Scientists have enlisted the help of an unusual group of allies – nematode worms – in their quest to better understand, and perhaps even cure, post-traumatic stress disorder (PTSD), a debilitating psychiatric condition that can occur in people who have experienced or witnessed a distressing event such as a natural disaster, serious accident, armed conflict or other violent personal assault.
Researchers from the Hebrew University of Jerusalem, in Israel, are using Caenorhabditis elegans nematodes, each about one millimetre long, to study how unpleasant memories are retrieved and used to generate rapid and protective stress responses, which increase animal survival prospects when facing imminent threat.
Reporting in the journal Current Biology, the scientists say C. elegans nematodes are especially well qualified for this work because “the wiring” of their neural system, comprising 302 neurons, has been fully mapped.
Led by geneticist Alon Zaslaver, the researchers found that even a very basic animal such as the nematode can learn from past experience.
They add that the worms “exhibit a range of learning and memory abilities, including associative memory, which can be studied at a single-neuron resolution”. The mere retrieval of unpleasant memories, they add, induces “rapid, systemic, and protective responses”, which provides a “significant fitness advantage” when facing adversity.
The researchers were also able to pinpoint the exact neurons that form and store memory, and map the physiological changes the worms undergo when they retrieve memories to cope with imminent hardships.
Taking the example of Pavlov’s dogs, the scientists used scents to train the worms to form associative memories.
In the 1890s, Russian physiologist Ivan Pavlov used dogs and food to discover links between instinctive or unconditional, and learned or conditional responses.
The worms were trained using isoamyl alcohol, which has a smell they find attractive.
Instead of feeding the worms, as Pavlov did with his dogs, Zaslaver explains, “we starved them for a day, and instead of ringing a bell, we sprayed a scent that the worms like. We hoped that by linking this odour with hunger, the worms would learn that from now on this pleasant odour signals a distressed situation.”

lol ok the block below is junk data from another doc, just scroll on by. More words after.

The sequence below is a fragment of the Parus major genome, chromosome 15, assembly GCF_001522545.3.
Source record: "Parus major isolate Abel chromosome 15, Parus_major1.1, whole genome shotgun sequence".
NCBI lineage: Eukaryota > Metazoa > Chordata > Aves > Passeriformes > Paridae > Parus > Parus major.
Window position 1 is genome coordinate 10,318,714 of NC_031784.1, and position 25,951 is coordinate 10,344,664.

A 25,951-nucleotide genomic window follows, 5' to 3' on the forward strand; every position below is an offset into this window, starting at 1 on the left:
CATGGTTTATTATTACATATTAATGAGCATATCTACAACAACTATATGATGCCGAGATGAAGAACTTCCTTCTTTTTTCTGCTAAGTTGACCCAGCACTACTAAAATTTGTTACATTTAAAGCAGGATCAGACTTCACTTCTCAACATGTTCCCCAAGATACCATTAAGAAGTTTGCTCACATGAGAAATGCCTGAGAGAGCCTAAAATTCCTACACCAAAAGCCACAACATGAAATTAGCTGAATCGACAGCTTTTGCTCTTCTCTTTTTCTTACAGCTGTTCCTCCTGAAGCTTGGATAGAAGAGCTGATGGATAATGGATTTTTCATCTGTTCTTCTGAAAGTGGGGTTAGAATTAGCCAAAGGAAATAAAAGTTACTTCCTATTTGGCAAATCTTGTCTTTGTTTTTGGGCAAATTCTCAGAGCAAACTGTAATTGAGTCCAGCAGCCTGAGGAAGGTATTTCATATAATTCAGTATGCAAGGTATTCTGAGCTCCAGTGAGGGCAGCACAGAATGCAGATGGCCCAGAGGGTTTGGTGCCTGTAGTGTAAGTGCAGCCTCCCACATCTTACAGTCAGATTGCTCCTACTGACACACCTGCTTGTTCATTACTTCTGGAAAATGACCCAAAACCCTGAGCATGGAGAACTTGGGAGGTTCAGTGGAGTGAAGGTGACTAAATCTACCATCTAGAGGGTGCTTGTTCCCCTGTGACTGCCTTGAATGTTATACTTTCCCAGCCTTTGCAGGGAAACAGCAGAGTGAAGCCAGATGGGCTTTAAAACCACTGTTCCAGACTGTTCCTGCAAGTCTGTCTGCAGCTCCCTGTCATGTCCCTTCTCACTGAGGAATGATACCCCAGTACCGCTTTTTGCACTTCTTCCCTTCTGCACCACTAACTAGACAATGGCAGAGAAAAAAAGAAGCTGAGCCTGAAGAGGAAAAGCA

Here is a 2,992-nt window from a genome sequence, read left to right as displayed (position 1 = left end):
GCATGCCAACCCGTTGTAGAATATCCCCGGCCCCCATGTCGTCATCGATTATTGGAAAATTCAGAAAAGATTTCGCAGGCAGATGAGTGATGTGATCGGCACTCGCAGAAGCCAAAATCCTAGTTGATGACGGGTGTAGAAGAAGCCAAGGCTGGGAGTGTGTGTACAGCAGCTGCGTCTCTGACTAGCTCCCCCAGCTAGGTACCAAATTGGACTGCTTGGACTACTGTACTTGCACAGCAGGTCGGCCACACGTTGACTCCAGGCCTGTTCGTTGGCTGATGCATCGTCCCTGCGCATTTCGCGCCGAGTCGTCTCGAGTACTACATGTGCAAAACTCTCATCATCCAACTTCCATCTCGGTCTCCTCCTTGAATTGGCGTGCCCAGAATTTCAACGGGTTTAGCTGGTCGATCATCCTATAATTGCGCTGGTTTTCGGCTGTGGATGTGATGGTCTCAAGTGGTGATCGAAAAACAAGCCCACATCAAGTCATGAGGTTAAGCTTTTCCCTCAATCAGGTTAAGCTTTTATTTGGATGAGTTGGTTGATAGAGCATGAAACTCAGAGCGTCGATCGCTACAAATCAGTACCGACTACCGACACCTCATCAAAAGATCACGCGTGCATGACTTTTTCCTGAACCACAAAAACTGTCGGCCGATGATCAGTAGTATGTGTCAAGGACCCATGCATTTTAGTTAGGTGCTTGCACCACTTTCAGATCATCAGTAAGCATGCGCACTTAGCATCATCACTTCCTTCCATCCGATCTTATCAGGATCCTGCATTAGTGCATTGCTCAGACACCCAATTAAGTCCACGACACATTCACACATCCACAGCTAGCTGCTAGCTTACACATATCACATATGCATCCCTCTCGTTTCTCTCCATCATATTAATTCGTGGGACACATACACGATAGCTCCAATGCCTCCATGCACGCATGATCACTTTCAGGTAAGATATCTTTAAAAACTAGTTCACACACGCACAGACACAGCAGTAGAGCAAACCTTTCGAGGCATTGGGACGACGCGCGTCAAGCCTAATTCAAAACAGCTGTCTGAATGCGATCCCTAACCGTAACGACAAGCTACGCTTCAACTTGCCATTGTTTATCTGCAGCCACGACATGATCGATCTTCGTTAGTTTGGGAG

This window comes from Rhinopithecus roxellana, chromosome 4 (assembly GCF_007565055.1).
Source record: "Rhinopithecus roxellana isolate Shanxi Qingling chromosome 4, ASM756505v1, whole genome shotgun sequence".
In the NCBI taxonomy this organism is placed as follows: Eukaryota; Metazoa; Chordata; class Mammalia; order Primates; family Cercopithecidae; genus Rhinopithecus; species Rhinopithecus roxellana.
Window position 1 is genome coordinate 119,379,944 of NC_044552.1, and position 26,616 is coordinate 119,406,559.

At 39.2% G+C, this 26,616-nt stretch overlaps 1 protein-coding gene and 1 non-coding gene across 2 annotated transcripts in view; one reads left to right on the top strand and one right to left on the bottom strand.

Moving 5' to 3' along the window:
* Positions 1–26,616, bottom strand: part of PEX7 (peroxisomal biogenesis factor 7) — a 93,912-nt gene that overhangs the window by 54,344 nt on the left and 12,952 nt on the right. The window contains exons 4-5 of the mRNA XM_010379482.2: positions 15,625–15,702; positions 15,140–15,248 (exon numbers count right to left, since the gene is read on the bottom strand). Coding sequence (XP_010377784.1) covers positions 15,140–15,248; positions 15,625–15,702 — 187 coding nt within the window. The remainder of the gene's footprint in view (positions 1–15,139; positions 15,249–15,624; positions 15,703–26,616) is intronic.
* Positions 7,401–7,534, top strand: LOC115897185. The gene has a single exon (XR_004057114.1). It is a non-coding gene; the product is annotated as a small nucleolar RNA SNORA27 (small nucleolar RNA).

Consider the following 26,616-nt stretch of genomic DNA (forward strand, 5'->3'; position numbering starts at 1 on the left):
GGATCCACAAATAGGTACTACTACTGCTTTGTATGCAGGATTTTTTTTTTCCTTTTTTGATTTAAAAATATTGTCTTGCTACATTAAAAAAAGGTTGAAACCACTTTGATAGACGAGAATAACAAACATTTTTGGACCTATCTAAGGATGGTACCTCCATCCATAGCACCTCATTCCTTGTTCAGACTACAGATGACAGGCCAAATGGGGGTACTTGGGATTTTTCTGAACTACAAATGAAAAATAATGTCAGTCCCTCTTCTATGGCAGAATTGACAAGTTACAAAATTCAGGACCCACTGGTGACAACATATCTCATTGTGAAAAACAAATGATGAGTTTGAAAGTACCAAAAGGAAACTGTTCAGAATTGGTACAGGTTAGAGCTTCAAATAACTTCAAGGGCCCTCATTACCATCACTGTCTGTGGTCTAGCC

A day after this training, the scientists fed the worms and sprayed the alcohol again.
The worms quickly entered into a defensive mode and turned on their stress-protective genes. All this happened as soon as they encountered the formerly pleasant scent.
“However, when we again subjected the worms to starvation, they were better able to survive the hardship than before their associative-learning training,” Zaslaver says.
Speeding up their systemic stress-response programs ultimately increased their survival chances when facing subsequent dire conditions.
“In a way, their PTSD had helped them,” he says.
Surprisingly, the researchers found, the new scent memory became stable. Exposing trained worms to the odour in the presence of food did not lead to memory extinction when they were challenged again six or 24 hours later.
Using the C. elegans worm allowed the researchers to “pinpoint the exact neurons that hold associative memories”, Zaslaver says. “It’s very rare that you can look at a neuron and say ‘here, here is the memory’!”
Having located the neurons, Zaslaver and colleagues then genetically engineered new worms with “fight or flight” neurons that could be activated simply by shining a light on them (an approach known as optogenetics), without exposing them to the isoamyl alcohol scent.
When the neurons containing starvation memories were activated, the worms immediately moved into stress mode.
The researchers write that organisms’ capacity to anticipate future conditions “is key for survival”.
“Thus, evoking stressful memories, stored within individual sensory neurons, allows animals to anticipate upcoming dire conditions and provides a head start to initiate rapid and protective responses that ultimately increase animal fitness.”